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1 Marine dead and 8 others missing after amphibious vehicle accident

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(CNN) At least one US Marine is dead and eight others are missing after a training accident involving an amphibious vehicle off the coast of Southern California.

Search and rescue efforts are still underway Friday morning for the eight missing individuals with support from the Navy and Coast Guard.


At least two others were injured in the accident, which occurred Thursday, and have been transported to Southern California hospitals, according to a news release from the US Marine Corps 1st Expeditionary Force.


One is in critical condition and the other is stable, according to the Marines.


The incident occurred during a 15th Marine Expeditionary Unit and Makin Island Amphibious Ready Group routine training exercise in the vicinity of San Clemente Island, according to the Marines.


The incident began around 5:45 p.m. local time on Thursday when Marines in an amphibious assault vehicle, or AAV, reported they were taking on water. Sixteen people were inside the vehicle at the time of the accident. Eight people have been recovered.


All of the service members in the incident are assigned to the 15th MEU based out of Camp Pendleton.
"We are deeply saddened by this tragic incident," said Col. Christopher Bronzi, the commanding officer of the 15th MEU. "I ask that you keep our Marines, Sailors, and their families in your prayers as we continue our search."


The name of the Marine killed will be withheld until 24 hours after next of kin have been notified. The incident is under investigation.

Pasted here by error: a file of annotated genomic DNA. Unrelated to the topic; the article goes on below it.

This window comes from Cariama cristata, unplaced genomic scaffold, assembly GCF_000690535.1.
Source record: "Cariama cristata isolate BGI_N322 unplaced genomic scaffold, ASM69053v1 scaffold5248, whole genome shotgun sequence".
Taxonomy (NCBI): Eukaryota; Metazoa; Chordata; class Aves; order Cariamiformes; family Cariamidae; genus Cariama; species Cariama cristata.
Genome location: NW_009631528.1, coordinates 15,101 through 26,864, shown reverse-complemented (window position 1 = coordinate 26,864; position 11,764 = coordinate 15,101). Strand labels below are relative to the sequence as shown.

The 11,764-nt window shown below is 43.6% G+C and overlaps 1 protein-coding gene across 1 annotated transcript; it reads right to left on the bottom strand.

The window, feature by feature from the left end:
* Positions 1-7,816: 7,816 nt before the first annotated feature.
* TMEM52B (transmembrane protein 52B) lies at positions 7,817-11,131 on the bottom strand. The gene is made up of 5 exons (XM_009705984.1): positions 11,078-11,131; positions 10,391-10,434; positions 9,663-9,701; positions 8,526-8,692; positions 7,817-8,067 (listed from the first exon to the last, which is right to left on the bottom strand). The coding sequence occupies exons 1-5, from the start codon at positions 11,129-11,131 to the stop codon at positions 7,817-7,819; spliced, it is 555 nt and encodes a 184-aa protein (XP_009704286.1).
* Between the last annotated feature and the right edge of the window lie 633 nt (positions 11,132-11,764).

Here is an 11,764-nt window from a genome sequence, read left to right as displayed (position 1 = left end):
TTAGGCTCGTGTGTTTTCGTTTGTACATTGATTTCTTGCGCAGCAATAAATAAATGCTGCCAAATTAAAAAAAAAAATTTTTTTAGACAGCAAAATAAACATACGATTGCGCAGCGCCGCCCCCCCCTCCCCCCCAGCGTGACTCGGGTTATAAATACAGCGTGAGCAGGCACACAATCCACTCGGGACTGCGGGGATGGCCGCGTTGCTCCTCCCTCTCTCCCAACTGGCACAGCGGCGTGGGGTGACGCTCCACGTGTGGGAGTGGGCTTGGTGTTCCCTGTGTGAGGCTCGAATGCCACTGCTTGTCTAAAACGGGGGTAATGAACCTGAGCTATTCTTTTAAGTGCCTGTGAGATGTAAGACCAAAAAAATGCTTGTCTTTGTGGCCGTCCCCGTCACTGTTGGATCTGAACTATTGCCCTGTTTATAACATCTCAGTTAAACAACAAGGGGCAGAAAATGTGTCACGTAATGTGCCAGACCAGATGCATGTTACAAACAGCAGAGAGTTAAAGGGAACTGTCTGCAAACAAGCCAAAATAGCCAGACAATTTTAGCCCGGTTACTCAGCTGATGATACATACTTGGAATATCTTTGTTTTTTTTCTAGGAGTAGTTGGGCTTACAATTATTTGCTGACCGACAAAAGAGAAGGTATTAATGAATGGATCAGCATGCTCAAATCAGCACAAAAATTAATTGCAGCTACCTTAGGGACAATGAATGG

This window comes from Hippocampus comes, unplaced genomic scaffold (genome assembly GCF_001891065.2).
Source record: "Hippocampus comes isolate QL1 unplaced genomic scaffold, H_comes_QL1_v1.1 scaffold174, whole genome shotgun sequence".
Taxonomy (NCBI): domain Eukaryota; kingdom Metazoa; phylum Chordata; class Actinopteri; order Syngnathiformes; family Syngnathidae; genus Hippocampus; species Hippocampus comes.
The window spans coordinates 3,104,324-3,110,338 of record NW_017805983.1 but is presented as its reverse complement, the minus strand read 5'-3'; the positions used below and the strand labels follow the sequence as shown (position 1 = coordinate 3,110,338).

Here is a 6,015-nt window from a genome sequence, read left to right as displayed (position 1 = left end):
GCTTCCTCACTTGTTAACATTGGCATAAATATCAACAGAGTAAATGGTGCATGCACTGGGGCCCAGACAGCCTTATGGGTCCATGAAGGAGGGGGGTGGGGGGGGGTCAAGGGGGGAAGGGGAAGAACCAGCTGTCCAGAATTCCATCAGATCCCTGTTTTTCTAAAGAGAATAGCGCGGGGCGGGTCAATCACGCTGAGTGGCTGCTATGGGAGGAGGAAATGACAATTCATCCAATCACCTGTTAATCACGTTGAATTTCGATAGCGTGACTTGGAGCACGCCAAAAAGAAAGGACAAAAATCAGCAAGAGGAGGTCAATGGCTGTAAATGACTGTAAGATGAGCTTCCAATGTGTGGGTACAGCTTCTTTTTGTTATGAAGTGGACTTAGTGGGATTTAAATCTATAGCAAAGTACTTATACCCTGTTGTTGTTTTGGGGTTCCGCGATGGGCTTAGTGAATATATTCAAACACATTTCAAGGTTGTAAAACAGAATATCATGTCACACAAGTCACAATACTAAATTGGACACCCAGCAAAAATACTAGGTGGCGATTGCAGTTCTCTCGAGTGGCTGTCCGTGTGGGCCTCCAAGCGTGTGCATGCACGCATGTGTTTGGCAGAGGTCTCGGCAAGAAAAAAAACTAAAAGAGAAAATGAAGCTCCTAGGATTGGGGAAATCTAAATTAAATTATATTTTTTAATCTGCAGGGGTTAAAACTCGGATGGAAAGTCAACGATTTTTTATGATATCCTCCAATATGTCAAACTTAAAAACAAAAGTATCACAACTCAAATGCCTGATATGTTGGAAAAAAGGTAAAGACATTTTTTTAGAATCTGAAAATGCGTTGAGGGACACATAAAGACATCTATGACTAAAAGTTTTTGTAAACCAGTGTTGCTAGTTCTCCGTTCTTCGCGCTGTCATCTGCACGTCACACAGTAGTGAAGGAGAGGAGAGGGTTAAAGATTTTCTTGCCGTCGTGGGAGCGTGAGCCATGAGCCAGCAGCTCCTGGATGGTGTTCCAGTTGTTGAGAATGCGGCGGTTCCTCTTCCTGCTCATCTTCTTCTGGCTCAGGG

This is a breaking story and will be updated.

 

 

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Posted (edited) · Report post

Damn. 

 

Those hulls are ancient. Fully loaded, they're not going to have much reserve buoyancy if the hull springs a leak.

 

Edited to correct an error in my memory. This vehicle postdates the Vietnam War ... but they're still pretty old.

Edited by BrianBM

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Posted (edited) · Report post

23 mins ago, BrianBM said:

Damn. 

 

Those hulls are ancient.  Fully loaded, they're not going to have much reserve buoyancy if the hull springs a leak.

 

And just based on what I've read on the interwebs...It seems they might be frequently overloaded.

 

 

We’re piled on top of each other 15, sometimes 20, at a time, in a vehicle built for 12. Our weapons and gear double our volume. Once in, we can’t move.

 

It’s just as difficult to breathe. The diesel fumes fill the unseen space inside the cabin.

 

This is what it’s like to ride inside an amphibious assault vehicle (AAV), a machine that’s built to take a squad of Marines from sea to shore...

 

 https://thewarhorse.org/one-marines-narrow-escape-from-a-military-training-death/

Edited by BrianBM

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Interesting article. It doesn't appear to be a for-profit site, so the link's OK under house rules.

 

The Marines recently signed a contract for a new amphibious assault vehicle, a wheeled vehicle as opposed to one with caterpillar tracking, but I don't know if they've taken any deliveries yet.

 

Anyone around who knows stuff from experience?

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I was a crew chief on one of the original LVTP-7 (amtracs) for 4 years. They had many issues back in the first few years, I would have thought they worked them all out after 45 years. We lost some due to operator error in the water but others to hydraulic and hull issues which when failed, you sank like a rock.   Crew of three and 21 combat ready marines is what it was designed for, but we never transported more that 12 to 15 during water ops.